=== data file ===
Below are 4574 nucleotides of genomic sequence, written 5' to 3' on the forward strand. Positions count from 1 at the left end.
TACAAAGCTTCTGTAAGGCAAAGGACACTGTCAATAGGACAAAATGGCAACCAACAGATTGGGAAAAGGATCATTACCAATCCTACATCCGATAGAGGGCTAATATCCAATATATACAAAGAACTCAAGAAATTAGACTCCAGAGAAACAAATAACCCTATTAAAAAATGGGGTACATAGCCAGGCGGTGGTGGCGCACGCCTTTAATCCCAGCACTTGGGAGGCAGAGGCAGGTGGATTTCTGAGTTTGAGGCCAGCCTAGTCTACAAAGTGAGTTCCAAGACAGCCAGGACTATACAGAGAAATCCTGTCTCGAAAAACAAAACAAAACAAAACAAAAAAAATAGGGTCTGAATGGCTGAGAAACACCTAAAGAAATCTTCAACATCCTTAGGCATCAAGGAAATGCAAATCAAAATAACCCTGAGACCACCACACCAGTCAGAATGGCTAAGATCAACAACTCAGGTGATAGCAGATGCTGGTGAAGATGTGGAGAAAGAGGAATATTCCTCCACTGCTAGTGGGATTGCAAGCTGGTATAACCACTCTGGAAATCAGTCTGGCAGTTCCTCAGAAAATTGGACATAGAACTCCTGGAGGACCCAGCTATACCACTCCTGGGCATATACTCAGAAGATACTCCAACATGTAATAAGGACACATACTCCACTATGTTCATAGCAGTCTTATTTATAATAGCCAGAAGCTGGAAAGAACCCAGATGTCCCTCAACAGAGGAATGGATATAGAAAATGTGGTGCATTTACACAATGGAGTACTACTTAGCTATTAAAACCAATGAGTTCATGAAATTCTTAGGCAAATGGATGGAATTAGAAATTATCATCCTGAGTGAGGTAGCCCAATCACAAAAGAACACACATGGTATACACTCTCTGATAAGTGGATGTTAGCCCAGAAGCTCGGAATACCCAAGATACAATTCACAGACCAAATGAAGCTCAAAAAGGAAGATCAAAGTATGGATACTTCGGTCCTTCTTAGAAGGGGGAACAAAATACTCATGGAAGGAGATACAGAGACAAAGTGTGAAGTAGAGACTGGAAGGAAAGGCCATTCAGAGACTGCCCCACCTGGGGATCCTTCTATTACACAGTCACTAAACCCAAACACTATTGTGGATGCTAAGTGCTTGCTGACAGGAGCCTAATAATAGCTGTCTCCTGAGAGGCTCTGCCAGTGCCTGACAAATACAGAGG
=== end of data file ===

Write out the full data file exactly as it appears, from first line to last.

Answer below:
Below are 4574 nucleotides of genomic sequence, written 5' to 3' on the forward strand. Positions count from 1 at the left end.
TACAAAGCTTCTGTAAGGCAAAGGACACTGTCAATAGGACAAAATGGCAACCAACAGATTGGGAAAAGGATCATTACCAATCCTACATCCGATAGAGGGCTAATATCCAATATATACAAAGAACTCAAGAAATTAGACTCCAGAGAAACAAATAACCCTATTAAAAAATGGGGTACATAGCCAGGCGGTGGTGGCGCACGCCTTTAATCCCAGCACTTGGGAGGCAGAGGCAGGTGGATTTCTGAGTTTGAGGCCAGCCTAGTCTACAAAGTGAGTTCCAAGACAGCCAGGACTATACAGAGAAATCCTGTCTCGAAAAACAAAACAAAACAAAACAAAAAAAATAGGGTCTGAATGGCTGAGAAACACCTAAAGAAATCTTCAACATCCTTAGGCATCAAGGAAATGCAAATCAAAATAACCCTGAGACCACCACACCAGTCAGAATGGCTAAGATCAACAACTCAGGTGATAGCAGATGCTGGTGAAGATGTGGAGAAAGAGGAATATTCCTCCACTGCTAGTGGGATTGCAAGCTGGTATAACCACTCTGGAAATCAGTCTGGCAGTTCCTCAGAAAATTGGACATAGAACTCCTGGAGGACCCAGCTATACCACTCCTGGGCATATACTCAGAAGATACTCCAACATGTAATAAGGACACATACTCCACTATGTTCATAGCAGTCTTATTTATAATAGCCAGAAGCTGGAAAGAACCCAGATGTCCCTCAACAGAGGAATGGATATAGAAAATGTGGTGCATTTACACAATGGAGTACTACTTAGCTATTAAAACCAATGAGTTCATGAAATTCTTAGGCAAATGGATGGAATTAGAAATTATCATCCTGAGTGAGGTAGCCCAATCACAAAAGAACACACATGGTATACACTCTCTGATAAGTGGATGTTAGCCCAGAAGCTCGGAATACCCAAGATACAATTCACAGACCAAATGAAGCTCAAAAAGGAAGATCAAAGTATGGATACTTCGGTCCTTCTTAGAAGGGGGAACAAAATACTCATGGAAGGAGATACAGAGACAAAGTGTGAAGTAGAGACTGGAAGGAAAGGCCATTCAGAGACTGCCCCACCTGGGGATCCTTCTATTACACAGTCACTAAACCCAAACACTATTGTGGATGCTAAGTGCTTGCTGACAGGAGCCTAATAATAGCTGTCTCCTGAGAGGCTCTGCCAGTGCCTGACAAATACAGAGG